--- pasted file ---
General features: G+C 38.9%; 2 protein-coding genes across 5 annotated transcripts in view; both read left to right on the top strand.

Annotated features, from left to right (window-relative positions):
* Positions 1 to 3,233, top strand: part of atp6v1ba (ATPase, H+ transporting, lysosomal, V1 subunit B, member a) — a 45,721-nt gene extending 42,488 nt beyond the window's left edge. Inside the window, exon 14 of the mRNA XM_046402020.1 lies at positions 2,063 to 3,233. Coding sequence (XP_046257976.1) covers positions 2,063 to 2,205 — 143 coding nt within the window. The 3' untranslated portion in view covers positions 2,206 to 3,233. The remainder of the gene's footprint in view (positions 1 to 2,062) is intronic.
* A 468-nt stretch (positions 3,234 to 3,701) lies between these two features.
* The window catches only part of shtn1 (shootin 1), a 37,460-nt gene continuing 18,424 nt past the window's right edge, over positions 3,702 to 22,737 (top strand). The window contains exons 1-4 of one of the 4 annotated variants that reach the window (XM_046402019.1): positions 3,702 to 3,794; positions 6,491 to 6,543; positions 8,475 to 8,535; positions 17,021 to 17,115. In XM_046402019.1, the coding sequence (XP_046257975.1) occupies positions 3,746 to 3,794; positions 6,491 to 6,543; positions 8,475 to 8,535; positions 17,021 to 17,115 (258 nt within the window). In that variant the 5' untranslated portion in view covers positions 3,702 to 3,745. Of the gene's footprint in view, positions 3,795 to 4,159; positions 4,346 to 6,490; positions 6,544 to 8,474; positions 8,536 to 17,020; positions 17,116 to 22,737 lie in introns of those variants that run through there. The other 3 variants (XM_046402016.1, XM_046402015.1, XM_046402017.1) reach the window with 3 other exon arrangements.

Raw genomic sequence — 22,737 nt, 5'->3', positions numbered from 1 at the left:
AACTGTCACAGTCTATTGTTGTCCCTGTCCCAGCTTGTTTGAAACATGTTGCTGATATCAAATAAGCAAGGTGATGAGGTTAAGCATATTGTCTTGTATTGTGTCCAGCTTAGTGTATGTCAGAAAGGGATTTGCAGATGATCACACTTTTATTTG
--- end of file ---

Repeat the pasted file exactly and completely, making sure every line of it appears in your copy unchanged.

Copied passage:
General features: G+C 38.9%; 2 protein-coding genes across 5 annotated transcripts in view; both read left to right on the top strand.

Annotated features, from left to right (window-relative positions):
* Positions 1 to 3,233, top strand: part of atp6v1ba (ATPase, H+ transporting, lysosomal, V1 subunit B, member a) — a 45,721-nt gene extending 42,488 nt beyond the window's left edge. Inside the window, exon 14 of the mRNA XM_046402020.1 lies at positions 2,063 to 3,233. Coding sequence (XP_046257976.1) covers positions 2,063 to 2,205 — 143 coding nt within the window. The 3' untranslated portion in view covers positions 2,206 to 3,233. The remainder of the gene's footprint in view (positions 1 to 2,062) is intronic.
* A 468-nt stretch (positions 3,234 to 3,701) lies between these two features.
* The window catches only part of shtn1 (shootin 1), a 37,460-nt gene continuing 18,424 nt past the window's right edge, over positions 3,702 to 22,737 (top strand). The window contains exons 1-4 of one of the 4 annotated variants that reach the window (XM_046402019.1): positions 3,702 to 3,794; positions 6,491 to 6,543; positions 8,475 to 8,535; positions 17,021 to 17,115. In XM_046402019.1, the coding sequence (XP_046257975.1) occupies positions 3,746 to 3,794; positions 6,491 to 6,543; positions 8,475 to 8,535; positions 17,021 to 17,115 (258 nt within the window). In that variant the 5' untranslated portion in view covers positions 3,702 to 3,745. Of the gene's footprint in view, positions 3,795 to 4,159; positions 4,346 to 6,490; positions 6,544 to 8,474; positions 8,536 to 17,020; positions 17,116 to 22,737 lie in introns of those variants that run through there. The other 3 variants (XM_046402016.1, XM_046402015.1, XM_046402017.1) reach the window with 3 other exon arrangements.

Raw genomic sequence — 22,737 nt, 5'->3', positions numbered from 1 at the left:
AACTGTCACAGTCTATTGTTGTCCCTGTCCCAGCTTGTTTGAAACATGTTGCTGATATCAAATAAGCAAGGTGATGAGGTTAAGCATATTGTCTTGTATTGTGTCCAGCTTAGTGTATGTCAGAAAGGGATTTGCAGATGATCACACTTTTATTTG